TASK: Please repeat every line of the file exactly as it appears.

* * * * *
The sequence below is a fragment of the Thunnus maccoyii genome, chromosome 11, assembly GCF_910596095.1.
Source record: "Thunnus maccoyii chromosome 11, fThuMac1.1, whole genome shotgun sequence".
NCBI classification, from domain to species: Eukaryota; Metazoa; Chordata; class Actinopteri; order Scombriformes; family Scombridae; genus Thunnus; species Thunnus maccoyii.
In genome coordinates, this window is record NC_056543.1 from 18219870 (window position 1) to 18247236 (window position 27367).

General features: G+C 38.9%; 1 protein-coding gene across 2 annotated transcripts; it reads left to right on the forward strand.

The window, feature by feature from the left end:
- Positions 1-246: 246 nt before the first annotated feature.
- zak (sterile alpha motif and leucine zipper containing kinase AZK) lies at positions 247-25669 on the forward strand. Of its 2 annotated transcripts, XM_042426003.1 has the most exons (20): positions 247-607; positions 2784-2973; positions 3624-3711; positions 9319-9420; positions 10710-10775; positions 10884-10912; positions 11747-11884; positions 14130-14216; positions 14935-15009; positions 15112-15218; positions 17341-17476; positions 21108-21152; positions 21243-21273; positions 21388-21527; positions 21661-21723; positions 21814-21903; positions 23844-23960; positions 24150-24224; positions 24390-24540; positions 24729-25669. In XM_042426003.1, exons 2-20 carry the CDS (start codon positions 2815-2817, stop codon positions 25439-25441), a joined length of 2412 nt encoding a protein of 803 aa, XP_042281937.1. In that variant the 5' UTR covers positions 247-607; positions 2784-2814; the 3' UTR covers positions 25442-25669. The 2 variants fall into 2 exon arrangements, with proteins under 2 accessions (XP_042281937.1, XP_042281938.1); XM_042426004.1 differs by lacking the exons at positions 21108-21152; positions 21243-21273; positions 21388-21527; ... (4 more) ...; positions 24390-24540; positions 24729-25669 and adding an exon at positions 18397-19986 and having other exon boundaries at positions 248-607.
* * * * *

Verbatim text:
The sequence below is a fragment of the Thunnus maccoyii genome, chromosome 11, assembly GCF_910596095.1.
Source record: "Thunnus maccoyii chromosome 11, fThuMac1.1, whole genome shotgun sequence".
NCBI classification, from domain to species: Eukaryota; Metazoa; Chordata; class Actinopteri; order Scombriformes; family Scombridae; genus Thunnus; species Thunnus maccoyii.
In genome coordinates, this window is record NC_056543.1 from 18219870 (window position 1) to 18247236 (window position 27367).

General features: G+C 38.9%; 1 protein-coding gene across 2 annotated transcripts; it reads left to right on the forward strand.

The window, feature by feature from the left end:
- Positions 1-246: 246 nt before the first annotated feature.
- zak (sterile alpha motif and leucine zipper containing kinase AZK) lies at positions 247-25669 on the forward strand. Of its 2 annotated transcripts, XM_042426003.1 has the most exons (20): positions 247-607; positions 2784-2973; positions 3624-3711; positions 9319-9420; positions 10710-10775; positions 10884-10912; positions 11747-11884; positions 14130-14216; positions 14935-15009; positions 15112-15218; positions 17341-17476; positions 21108-21152; positions 21243-21273; positions 21388-21527; positions 21661-21723; positions 21814-21903; positions 23844-23960; positions 24150-24224; positions 24390-24540; positions 24729-25669. In XM_042426003.1, exons 2-20 carry the CDS (start codon positions 2815-2817, stop codon positions 25439-25441), a joined length of 2412 nt encoding a protein of 803 aa, XP_042281937.1. In that variant the 5' UTR covers positions 247-607; positions 2784-2814; the 3' UTR covers positions 25442-25669. The 2 variants fall into 2 exon arrangements, with proteins under 2 accessions (XP_042281937.1, XP_042281938.1); XM_042426004.1 differs by lacking the exons at positions 21108-21152; positions 21243-21273; positions 21388-21527; ... (4 more) ...; positions 24390-24540; positions 24729-25669 and adding an exon at positions 18397-19986 and having other exon boundaries at positions 248-607.